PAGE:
Contrary to the expectations of industry executives and analysts, China is directly targeting certain chemicals and polymers as it rolled out its list of $50bn in retaliatory tariffs against US imports.
“China has made it clear it doesn’t want a trade war but isn’t going to roll over if Trump wants it. China’s had over a year to plan for this, and you can see the tariffs are very carefully targeted,” said Paul Hodges, chairman of International eChem.
China did not mention a specific date for the 25% tariffs to take effect. It should be an effective bargaining chip against US tariffs. “Calling out chemicals explicitly… [is] likely to be more of a warning shot rather than a significant disruption for the industry. Trade flows should adjust relatively quickly, and most chemical companies have significant local production in China,” said Jefferies analyst Laurence Alexander.
It’s still a shock. Delegates at the International Petrochemical Conference (IPC) hosted by the American Fuel & Petrochemical Manufacturers (AFPM) in San Antonio, Texas, in late March saw very little chance US chemicals would be directly targeted.
Chemicals comprise about 40% of the list of 106 US products targeted by China tariffs, including polyethylene (PE), polycarbonate (PC), polyvinyl chloride (PVC), acrylonitrile (ACN), catalysts, lubricants, epoxy resin, acrylic polymers, vinyl polymers and polyamides.
The analyst does not expect the tariffs to have a US price impact, as the listed chemicals are a small percentage of US exports.
“For example, only around 6% of LDPE/LLDPE exports go to China, and out of those 6%, half are specialty grades,” said Oxgaard.
However, the US is gearing up for a huge wave of PE capacity coming on in 2018 and 2019, with much of it targeted for export. The tariffs include linear low density PE (LLDPE), most grades of LDPE, and medium density PE (MDPE) but excludes high density PE (HDPE).
“LLDPE may be the most impacted polymer volume wise, with 4.3% of the US production exported to China in 2017,” said James Ray, senior ICIS consultant.
GLOBAL PRICE WAR
A global price war becomes more likely if US product meant for China is diverted elsewhere, say Europe.
“The US is not going to stop producing. The potential for a price war was already high, but with tariffs, it would be a near certainty,” said Hodges. “There are two giants in the room – ethane-based integrated producers, and refinery-based integrated producers. They are… [going to] run full out. Everyone else better think of alternative plans and fast.” US PE volumes under tariff going to China would be extremely uncompetitive. “You can’t get through a 25% tariff barrier with something as commoditised as PE or PVC,” said Hodges.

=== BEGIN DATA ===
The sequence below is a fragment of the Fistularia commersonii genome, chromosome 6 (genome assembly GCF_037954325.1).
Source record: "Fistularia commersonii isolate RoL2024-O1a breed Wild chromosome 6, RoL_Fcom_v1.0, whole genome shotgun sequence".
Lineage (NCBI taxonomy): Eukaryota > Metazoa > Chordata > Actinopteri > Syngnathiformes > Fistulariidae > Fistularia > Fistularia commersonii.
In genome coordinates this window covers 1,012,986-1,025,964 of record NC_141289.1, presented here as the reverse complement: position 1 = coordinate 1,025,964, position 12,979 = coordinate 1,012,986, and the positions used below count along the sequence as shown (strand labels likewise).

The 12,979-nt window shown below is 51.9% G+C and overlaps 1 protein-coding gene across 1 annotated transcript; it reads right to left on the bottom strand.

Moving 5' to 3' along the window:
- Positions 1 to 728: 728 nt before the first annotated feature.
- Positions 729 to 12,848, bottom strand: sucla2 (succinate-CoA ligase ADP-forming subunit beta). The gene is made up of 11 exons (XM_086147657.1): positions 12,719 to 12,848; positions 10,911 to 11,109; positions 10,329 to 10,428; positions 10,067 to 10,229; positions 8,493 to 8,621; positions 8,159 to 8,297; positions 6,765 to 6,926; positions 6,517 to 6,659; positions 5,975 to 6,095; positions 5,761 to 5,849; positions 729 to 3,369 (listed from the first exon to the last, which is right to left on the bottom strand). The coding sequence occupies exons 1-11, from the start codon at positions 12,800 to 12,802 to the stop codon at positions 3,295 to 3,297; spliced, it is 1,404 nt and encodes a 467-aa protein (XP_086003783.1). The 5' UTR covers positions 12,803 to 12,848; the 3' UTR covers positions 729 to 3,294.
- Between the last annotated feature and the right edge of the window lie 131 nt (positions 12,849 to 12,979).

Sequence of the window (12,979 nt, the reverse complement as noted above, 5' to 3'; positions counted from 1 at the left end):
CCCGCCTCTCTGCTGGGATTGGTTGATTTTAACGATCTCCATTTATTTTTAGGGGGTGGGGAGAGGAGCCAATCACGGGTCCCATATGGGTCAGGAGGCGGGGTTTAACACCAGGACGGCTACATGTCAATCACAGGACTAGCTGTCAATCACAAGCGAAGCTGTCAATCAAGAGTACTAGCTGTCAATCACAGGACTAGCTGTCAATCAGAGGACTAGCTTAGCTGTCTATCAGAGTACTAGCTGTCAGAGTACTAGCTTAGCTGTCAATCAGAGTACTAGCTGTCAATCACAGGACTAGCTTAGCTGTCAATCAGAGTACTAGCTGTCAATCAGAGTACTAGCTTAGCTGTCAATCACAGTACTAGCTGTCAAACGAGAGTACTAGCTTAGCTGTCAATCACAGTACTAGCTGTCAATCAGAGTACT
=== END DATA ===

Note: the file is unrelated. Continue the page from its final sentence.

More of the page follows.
PRICES TO ACTUALLY RISE?
A contrarian view is that global PE prices could actually rise. “If China buys from a source other than the US, that source will not have product for all of its current customers and US producers will fill the void,” said Cowen analyst Charles Neivert. “This may be a bit more costly because it will take multiple customers to fill the China volume. Ultimately, it might have the effect of raising the global price, since the US ‘price’ has just gone up by 25%.”
A China tariff on US PE could also limit additional global capacity. “Such an announcement would certainly disincentivise producers from embarking on the next wave of capacity additions in the US, making an already tight market tighter,’ said Alembic Global Advisors analyst Hassan Ahmed.
Wells Fargo analyst Frank Mitsch urged investors to keep it in perspective. The US is “vastly advantaged” as it costs just 13 cents/lb to produce 1 lb of ethylene from ethane versus 42 cents/lb for naphtha, he said.
The American Chemistry Council (ACC) is understandably concerned. China imported 11%, or $3.2bn of all US plastic resins produced in 2017. And the US exported $11.5bn of chemicals and polymers, or 9% of its overall chemical exports, to China in 2017, according to the trade group.